Sarah White grew up in West Hampstead and attended school in Bristol. Her mother, Edith Dorothy (known as Dodo) came from a Newcastle ship-engineering family and after the war was politically active as a secretary with the local Liberal Party in Hampstead. Her father, Eric Walter White, was involved with the Council for the Encouragement of Music and the Arts (CEMA) during the war and later joined the newly formed Arts Council. He subsequently became its first Literature Director. Sarah White attended Leeds University, initially to study Chemistry, but switched to History of Science and Russian after her first term. This interest stemmed from a period spent learning Russian between A-levels and university after a summer holiday in Yugoslavia. White’s political activism began at university, where she joined the Communist Party and became involved in local campaigns in Yorkshire and the anti-Apartheid campaign. After university she spent a year in Moscow on a course for teachers of Russian as a foreign language. She recalls her changing attitude to Communism during that period:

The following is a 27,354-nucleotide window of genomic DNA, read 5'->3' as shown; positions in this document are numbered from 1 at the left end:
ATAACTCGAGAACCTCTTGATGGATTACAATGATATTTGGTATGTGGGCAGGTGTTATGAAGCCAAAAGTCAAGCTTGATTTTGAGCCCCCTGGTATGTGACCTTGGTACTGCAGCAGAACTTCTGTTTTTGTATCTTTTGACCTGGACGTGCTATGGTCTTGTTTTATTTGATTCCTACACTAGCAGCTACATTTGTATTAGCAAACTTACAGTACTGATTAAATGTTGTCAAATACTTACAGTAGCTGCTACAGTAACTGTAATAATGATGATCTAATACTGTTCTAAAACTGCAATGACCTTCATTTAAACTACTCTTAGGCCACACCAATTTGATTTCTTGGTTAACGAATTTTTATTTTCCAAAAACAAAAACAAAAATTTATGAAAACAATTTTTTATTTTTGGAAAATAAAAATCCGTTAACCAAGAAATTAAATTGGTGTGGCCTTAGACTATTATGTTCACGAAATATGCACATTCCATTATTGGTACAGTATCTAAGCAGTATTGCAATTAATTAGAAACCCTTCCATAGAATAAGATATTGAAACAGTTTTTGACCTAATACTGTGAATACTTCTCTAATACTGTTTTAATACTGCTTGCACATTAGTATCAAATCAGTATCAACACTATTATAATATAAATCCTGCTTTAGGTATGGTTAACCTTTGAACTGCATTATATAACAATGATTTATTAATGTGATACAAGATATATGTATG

The thing about the Communist Party, it was well-organised, it gave you a sort of structure to be active on, but it was very prescriptive in the sense of, you know, this was the right line or that was the right line, rather than exploring ideas. And I always remember, I got to Moscow for that year, which was really interesting. That was 63/64. I remember going to schools, because we did a lot, we went into schools, we went all over the place, we used to go to the theatre a lot, and listen to the teachers talking to the kids, and teaching in a way that there was only one answer. It was quite interesting. At the same time, they were so much better educated than us! (Interview)